The architectural transcription factor SRY (sex-determining region of the Y chromosome) plays a key role in sex determination as indicated by the fact that mutations in SRY are responsible for XY gonadal dysgenesis in humans. Although many SRY mutations reduce DNA-binding/bending activity, it is not clear how SRY mutations that do not affect interaction with DNA contribute to disease. The SRY high-mobility group domain harbors two nuclear localization signals (NLSs), and here we examine SRY from four XY females with missense mutations in these signals. In all cases, mutant SRY protein is partly localized to the cytoplasm, whereas wild-type SRY is strictly nuclear. Each NLS can independently direct nuclear transport of a carrier protein in vitro and in vivo, with mutations in either affecting the rate and extent of nuclear accumulation. The N-terminal NLS function is independent of the conventional NLS-binding importins (IMPs) and requires unidentified cytoplasmic transport factors, whereas the C-terminal NLS is recognized by IMPÃŸ. The SRY-R133W mutant shows reduced IMPÃŸ binding as a direct consequence of the sex-reversing C-terminal NLS mutation. Of the N-terminal NLS mutants examined, SRY-R62G unexpectedly shows a marked reduction in IMPÃŸ binding, whereas SRY-R75N and SRY-R76P show normal IMPÃŸ binding, suggesting defects in the IMP-independent pathway. We conclude that SRY normally requires the two distinct NLS-dependent nuclear import pathways to reach sufficient levels in the nucleus for sex determination. This study documents cases of human disease being explained, at a molecular level, by the impaired ability of a protein to accumulate in the nucleus.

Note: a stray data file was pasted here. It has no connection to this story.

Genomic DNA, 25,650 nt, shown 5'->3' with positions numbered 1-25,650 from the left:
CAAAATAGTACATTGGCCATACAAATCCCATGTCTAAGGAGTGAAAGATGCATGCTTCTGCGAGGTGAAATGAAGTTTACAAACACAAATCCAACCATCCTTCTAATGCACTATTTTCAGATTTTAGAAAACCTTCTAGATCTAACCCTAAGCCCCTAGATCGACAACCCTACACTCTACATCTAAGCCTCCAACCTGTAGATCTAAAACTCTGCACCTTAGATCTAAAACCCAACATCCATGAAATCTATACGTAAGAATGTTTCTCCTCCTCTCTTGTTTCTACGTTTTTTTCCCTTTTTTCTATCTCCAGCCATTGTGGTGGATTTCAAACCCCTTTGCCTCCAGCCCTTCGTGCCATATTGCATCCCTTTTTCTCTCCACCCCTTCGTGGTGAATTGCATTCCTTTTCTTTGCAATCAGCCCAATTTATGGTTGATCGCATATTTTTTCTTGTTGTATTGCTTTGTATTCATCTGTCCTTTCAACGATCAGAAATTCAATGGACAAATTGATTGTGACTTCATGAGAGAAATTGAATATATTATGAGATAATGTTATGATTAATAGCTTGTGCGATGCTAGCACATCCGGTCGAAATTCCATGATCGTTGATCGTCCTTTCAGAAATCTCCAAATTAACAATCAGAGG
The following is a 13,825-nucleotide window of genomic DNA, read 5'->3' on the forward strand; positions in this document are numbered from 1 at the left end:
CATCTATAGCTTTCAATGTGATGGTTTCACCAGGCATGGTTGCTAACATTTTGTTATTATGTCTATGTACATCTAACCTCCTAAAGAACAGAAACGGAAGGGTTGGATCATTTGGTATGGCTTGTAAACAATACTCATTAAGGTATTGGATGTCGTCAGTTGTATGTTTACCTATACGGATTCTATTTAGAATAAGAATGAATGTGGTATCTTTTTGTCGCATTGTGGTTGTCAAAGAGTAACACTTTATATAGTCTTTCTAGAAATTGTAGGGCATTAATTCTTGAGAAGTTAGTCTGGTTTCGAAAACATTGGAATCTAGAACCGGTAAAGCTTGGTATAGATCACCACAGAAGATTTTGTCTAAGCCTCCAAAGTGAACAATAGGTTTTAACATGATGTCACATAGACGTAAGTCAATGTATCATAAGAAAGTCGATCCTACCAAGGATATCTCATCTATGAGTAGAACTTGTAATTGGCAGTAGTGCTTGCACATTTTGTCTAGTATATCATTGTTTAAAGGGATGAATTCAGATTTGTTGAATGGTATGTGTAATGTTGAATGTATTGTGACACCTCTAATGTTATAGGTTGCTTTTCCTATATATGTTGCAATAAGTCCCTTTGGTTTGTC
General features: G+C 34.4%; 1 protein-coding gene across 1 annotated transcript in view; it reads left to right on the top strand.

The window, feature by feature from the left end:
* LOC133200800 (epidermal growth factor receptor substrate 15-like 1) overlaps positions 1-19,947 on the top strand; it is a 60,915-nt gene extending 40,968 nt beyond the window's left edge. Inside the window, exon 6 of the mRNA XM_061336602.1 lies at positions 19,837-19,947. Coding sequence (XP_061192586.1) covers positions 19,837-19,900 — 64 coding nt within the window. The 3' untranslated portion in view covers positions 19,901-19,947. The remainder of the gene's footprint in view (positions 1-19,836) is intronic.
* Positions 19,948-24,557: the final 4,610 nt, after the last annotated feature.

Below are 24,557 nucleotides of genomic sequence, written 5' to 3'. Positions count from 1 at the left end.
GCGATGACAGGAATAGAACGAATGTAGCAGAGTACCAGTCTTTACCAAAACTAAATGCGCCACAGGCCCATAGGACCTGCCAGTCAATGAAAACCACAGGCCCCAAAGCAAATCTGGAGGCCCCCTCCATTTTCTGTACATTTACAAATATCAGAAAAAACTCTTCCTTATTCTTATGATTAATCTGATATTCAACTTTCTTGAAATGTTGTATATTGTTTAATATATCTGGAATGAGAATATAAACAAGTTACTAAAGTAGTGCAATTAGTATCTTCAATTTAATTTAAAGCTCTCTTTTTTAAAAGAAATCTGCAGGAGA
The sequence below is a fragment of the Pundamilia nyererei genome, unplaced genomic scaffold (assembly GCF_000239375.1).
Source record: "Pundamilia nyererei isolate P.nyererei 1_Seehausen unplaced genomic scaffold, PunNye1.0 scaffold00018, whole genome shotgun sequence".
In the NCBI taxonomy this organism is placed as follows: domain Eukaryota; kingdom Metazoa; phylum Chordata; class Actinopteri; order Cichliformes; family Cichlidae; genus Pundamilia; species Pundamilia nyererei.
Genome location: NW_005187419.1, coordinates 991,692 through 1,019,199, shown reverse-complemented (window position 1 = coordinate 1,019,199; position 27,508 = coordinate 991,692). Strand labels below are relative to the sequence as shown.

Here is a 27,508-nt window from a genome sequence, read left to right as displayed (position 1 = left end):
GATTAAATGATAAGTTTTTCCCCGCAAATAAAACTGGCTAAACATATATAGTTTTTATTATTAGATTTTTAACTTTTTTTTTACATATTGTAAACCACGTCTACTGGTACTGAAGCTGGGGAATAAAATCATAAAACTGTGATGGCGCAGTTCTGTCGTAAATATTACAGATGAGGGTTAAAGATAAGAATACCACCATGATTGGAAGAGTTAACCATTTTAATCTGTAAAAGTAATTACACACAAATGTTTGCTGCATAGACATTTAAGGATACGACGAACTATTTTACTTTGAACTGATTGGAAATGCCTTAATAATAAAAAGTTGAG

|Number of pages||6|
|Journal||Proceedings of the National Academy of Sciences of the United States of America|
|Publication status||Published - 2003|